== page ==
Is this review helpful? Yes | NoThank you for your feedback.
When he was 11 years old, Norman Ollestad had become a true California jock-- he was a fantastic surfer, he'd shredded his skin skateboarding, had just won a state skiing championship, and was gearing up for a hockey team tournament. In between the ski championship and hockey practice, his father chartered a plane to get them from one place to the next-- but the plane crashed in the clouds of a California mountain. The pilot and Ollestad's father were killed, his dad's girlfriend survived just a short time longer. The memoir tells the story of not only the crash but the childhood pressures and adventures he faced, all of which led up to the crash. Ollested's father was driven to make his son the best, and adults (Ollestad is now nearing his mid-40s now) and teens alike will likely be surprised at the things the elder Ollested forced upon his son. The story is well written, alternating between flashbacks of his younger childhood and surviving the crash, and will appeal to anyone with interest in outdoor survival stories. The high school at which I am currently a librarian has Into the Wild in the curriculum, and this is certainly a book I'll recommend for anyone who liked that story. It certainly has appeal to high school and middle school students, although some more conservative individuals might balk at some of the drug references.
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Very good. Couldn't stop reading, professionally written in way that it becomes an easy page turner.It's very easy to relate to the themes of the book when you're a man, son and father.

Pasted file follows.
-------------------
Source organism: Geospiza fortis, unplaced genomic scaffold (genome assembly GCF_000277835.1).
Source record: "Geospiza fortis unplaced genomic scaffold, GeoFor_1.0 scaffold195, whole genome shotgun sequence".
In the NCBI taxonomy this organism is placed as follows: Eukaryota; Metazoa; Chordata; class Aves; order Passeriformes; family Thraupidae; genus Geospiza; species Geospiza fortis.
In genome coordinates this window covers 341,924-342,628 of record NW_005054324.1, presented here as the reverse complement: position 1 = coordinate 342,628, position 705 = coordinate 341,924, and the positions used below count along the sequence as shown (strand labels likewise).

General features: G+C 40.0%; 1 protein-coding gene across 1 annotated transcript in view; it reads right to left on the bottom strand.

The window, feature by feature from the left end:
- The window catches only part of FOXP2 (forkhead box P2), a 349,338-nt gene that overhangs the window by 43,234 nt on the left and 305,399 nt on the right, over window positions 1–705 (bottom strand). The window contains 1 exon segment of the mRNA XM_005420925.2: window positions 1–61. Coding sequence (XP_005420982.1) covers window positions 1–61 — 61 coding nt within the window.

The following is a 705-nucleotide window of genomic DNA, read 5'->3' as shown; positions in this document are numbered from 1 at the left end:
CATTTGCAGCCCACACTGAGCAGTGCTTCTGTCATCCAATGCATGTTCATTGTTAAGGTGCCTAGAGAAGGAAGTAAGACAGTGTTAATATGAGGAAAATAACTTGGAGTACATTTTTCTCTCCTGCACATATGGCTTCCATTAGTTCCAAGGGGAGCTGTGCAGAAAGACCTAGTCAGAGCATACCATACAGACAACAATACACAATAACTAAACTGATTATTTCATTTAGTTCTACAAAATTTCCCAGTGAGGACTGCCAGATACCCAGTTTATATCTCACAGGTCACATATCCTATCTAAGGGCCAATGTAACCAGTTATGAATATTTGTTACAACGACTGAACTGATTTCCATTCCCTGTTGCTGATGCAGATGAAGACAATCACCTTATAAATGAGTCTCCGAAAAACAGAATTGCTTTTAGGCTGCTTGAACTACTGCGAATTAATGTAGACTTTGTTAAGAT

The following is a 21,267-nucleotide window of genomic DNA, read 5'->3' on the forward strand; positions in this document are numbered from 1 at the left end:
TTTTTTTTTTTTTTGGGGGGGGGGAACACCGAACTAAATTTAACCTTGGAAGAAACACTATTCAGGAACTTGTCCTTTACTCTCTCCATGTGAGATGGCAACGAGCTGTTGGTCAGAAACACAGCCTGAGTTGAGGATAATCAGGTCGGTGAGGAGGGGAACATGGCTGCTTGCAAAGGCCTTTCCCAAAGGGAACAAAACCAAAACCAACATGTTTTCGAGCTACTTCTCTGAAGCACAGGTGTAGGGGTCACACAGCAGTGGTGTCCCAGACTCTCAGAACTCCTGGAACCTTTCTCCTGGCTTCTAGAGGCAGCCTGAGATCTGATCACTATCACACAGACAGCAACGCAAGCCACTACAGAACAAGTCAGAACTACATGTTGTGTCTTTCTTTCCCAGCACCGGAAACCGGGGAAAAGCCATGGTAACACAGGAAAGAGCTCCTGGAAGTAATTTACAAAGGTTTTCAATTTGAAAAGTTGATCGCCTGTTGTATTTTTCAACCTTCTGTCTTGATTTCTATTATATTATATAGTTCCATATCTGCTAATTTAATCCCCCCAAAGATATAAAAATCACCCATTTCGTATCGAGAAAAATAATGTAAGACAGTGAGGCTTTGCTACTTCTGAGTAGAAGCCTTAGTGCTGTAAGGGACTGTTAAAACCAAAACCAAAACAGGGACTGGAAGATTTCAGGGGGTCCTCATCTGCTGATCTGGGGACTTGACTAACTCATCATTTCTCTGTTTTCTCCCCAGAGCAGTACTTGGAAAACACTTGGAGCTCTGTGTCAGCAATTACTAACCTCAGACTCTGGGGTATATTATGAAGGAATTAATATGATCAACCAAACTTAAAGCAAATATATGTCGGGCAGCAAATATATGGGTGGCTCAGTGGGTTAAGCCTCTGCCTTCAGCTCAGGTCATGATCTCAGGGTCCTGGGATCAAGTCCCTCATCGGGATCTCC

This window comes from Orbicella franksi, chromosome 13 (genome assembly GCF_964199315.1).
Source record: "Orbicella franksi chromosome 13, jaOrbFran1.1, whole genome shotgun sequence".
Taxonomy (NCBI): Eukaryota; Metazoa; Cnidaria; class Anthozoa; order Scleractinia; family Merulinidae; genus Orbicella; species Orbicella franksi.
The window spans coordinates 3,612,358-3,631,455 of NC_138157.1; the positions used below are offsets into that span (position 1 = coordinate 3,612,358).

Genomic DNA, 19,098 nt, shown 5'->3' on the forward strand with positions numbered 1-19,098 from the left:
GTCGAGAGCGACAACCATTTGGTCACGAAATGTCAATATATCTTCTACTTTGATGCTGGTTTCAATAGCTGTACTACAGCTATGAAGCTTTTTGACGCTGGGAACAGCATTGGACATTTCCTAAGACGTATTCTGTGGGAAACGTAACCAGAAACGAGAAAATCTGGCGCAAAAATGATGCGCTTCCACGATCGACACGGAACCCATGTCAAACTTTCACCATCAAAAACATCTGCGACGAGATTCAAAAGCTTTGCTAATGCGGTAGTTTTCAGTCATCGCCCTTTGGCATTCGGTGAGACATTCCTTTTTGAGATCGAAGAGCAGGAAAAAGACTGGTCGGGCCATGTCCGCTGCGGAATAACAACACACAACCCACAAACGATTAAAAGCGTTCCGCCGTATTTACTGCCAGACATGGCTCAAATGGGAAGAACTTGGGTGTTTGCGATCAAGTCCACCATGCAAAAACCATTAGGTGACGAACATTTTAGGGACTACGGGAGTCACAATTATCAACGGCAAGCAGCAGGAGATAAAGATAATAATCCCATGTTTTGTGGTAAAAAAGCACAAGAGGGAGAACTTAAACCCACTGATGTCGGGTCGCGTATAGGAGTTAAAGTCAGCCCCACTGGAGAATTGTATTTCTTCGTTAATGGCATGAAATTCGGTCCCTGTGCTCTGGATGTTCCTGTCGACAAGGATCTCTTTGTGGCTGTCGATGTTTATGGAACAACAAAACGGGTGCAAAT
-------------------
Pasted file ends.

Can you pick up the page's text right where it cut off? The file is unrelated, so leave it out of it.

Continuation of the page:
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This book as been summarized well in other reviews. Although there was much that I admired about the story, including vivid descriptions and imagery, I mostly found it unpleasantly disturbing. I understand that he loved his father, and that his father taught him remarkable life skills. But his father was also hugely negligent and self-centered. Most of the problems for which his father prepared him were brought about by his father's own recklessness. I was also uncomfortable about his portrayal of his mother and his father's girlfriend. Did I really need to read descriptions of his mom having rough post-fight make-up sex?I know this is a book about fathers and sons (and father-figures), so I guess I shouldn't be surprised that his portrayal of his mother's troubled boyfriend is far more nuanced than anything he wrote about his mom. And while I was genuinely fascinated by his adventure with his own son, which was insightful and touching, I was put off that he made no mention of his son's mother. That is weird. It would have been far less weird if he had simply written, even parenthetically, that his son's mother has requested privacy, and that he is honoring that request. Or if that's not true, then just tell us whether she died, whether she abandoned them, or whether they have joint custody but she lives elsewhere. Instead, she simply doesn't exist, and that's a significant omission that bugs me.